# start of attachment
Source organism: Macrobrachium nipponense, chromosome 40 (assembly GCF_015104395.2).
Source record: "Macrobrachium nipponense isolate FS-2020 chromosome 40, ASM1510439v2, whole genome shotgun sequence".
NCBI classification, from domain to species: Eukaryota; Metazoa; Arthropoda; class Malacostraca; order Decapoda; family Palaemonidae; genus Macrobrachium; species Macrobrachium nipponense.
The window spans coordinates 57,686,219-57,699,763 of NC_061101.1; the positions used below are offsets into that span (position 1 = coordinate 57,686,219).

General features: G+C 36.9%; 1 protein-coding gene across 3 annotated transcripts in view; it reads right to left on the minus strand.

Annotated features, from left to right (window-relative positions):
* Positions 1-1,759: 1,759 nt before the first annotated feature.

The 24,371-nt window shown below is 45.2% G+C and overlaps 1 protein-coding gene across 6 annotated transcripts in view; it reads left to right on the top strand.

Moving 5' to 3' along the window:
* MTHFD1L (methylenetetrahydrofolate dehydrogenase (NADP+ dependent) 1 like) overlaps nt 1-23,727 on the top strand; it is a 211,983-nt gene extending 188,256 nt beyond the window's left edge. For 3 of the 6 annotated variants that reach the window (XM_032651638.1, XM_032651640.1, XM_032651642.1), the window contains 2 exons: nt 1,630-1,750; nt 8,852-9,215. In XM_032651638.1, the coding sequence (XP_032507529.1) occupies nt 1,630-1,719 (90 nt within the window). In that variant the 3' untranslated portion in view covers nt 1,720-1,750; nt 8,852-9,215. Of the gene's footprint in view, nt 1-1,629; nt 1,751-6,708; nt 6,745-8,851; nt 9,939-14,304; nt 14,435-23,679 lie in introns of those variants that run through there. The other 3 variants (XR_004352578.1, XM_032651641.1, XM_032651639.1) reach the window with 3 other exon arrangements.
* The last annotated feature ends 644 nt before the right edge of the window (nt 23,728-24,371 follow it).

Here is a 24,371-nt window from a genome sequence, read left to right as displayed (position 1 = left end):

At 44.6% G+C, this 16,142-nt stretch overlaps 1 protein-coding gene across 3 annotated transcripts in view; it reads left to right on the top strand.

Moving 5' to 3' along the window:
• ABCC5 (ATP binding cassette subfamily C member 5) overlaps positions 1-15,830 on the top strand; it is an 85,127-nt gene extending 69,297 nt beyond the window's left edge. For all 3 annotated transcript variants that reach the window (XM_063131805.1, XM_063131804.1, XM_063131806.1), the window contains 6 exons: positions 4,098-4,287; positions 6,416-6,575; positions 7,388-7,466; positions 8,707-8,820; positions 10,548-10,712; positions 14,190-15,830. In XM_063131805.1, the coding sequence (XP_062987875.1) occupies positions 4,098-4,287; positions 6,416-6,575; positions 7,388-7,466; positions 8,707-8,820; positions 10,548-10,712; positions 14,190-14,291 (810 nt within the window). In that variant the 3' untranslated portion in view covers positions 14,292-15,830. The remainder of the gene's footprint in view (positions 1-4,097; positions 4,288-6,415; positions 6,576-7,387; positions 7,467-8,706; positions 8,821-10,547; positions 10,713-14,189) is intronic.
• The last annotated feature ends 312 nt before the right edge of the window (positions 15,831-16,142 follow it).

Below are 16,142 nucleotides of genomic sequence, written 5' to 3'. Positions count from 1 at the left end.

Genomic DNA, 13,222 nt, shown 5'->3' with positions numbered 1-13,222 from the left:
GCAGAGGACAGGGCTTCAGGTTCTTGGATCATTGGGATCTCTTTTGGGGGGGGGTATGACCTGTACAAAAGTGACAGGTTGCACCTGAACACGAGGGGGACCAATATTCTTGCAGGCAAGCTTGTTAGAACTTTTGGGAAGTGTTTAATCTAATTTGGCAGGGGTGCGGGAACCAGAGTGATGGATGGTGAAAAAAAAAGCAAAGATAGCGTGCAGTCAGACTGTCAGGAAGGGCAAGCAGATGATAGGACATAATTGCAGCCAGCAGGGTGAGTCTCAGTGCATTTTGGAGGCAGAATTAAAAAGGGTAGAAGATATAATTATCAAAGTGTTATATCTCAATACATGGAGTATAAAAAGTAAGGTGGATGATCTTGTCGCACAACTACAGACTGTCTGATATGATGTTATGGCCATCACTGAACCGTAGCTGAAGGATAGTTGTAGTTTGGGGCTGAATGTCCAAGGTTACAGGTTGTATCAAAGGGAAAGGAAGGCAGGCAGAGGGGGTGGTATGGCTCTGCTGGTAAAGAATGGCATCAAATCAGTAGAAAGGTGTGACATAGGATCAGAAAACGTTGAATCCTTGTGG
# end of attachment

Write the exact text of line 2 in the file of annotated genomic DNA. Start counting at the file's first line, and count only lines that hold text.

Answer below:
Source record: "Macrobrachium nipponense isolate FS-2020 chromosome 40, ASM1510439v2, whole genome shotgun sequence".